It’s time for “participatory budgeting” to move up a notch argues SUSAN RAE.
I cannot ever imagine a time when participatory budgeting will be sexy. I’d love to see a march on the city chambers with banners declaiming “We demand participatory budgeting! Now!”. But I concede I might wait a while.
It’s a pity, in a way, because behind the clumsy label is an idea that is both simple and radical. It is simple because it says that people who are most directly affected by a decision about how to spend money are best-placed to make that decision. And it is radical because it involves council officers letting go of that decision.
What is participatory budgeting? Well, it is not merely consultation or feedback or research where citizen’s views are just “taken into account” but the decision itself remains with the council. In participatory budgeting the decision itself is handed over.
Here in the Leith Walk area we have had participatory budgeting in the shape of “£eith Decides” for 5 years now. Pioneered by former Green councillor Maggie Chapman and enthusiastically backed by council staff and the community alike, it involves setting aside a part of the annual neighbourhood grants fund (typically £20k out of a total fund of £40k) to be voted on by people from the Leith community. It is modest in scale but as a tool for engaging people from Leith in the process it has been very successful with over 1,600 people voting in the last round on which grant applications should be funded.
Building on that success, the city council has adopted a participatory budgeting action plan, designed to roll out the process in each of the neighbourhoods in Edinburgh – not necessarily in the same form as £eith Decides, but focusing on particular age-groups, such as older or younger people, for example.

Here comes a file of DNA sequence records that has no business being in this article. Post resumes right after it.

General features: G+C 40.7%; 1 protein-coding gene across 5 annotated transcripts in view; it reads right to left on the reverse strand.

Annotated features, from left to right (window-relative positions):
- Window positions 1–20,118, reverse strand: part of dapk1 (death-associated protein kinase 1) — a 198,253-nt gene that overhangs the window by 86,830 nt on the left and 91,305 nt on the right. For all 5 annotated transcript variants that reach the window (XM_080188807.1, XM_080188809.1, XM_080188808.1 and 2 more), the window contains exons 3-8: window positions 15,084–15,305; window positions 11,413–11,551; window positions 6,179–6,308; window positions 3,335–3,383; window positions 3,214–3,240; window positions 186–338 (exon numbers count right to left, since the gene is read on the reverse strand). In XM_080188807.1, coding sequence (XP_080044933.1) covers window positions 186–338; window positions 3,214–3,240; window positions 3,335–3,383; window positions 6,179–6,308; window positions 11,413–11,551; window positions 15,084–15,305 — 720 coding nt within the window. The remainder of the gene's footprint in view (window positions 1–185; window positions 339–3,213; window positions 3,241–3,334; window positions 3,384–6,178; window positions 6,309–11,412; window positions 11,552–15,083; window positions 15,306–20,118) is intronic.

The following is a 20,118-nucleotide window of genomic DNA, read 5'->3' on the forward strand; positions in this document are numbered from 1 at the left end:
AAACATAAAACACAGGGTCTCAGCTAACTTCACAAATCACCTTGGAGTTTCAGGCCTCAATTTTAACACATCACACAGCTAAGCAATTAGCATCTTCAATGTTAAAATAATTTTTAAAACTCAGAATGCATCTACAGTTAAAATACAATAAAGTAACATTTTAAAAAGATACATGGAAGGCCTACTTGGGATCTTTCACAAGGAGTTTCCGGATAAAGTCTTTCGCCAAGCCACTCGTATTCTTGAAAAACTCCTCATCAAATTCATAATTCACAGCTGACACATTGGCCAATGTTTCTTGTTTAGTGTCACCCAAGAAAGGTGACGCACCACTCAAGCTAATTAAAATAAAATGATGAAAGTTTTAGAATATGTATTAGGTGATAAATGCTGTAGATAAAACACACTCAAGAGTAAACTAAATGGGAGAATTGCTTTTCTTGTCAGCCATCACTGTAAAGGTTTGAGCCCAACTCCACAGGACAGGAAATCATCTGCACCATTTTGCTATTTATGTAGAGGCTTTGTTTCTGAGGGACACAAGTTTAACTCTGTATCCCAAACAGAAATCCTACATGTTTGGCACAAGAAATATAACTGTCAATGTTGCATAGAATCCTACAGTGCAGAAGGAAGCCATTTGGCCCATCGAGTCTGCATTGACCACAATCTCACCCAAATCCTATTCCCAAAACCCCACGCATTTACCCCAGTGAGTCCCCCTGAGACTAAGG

The Scottish Government has also shown special interest in £eith Decides as part of the context for its Community Empowerment Bill.
So, given that progress, what next for participatory budgeting?
Firstly, I’d like to see all 12 neighbourhoods adopt participatory budgeting as a core part of how they distribute grants to local organisations, with an expectation that at least half of the funds available for grants should be decided in this way. Neighbourhoods could also look at how other local funding decisions, including local grants known as NEPs, could be allocated in a participative way.
Secondly, I believe there may be opportunities to think about how some centrally-driven budget decisions could be opened up. Future capital projects perhaps? How best to support the cultural sector in the city or grassroots sport?
Thirdly, there’s the council’s own annual budget process. At around a billion pounds, by law the council has to set its budget and, of course, by law there are many things the council has to do, whether it is securing a primary school place for a five year-old or home care for a 90 year-old. Even within that, however, I’d like to see progress towards identifying 1% of the budget which could be opened up for participatory methods.
Earlier this year, Green councillors in their budget amendment, secured support for additional help for participatory budgeting, recognising that it can still seem unsettling for budget-holders used to keeping control. I hope that this support can help achieve a step change in how the people of the city can influence spending decisions in their name.
Meanwhile, if anyone can come up with an alternative, sexier label – please get in touch!
Susan Rae lives in Pilrig and is the Green candidate in the Leith Walk by-election on 10 September.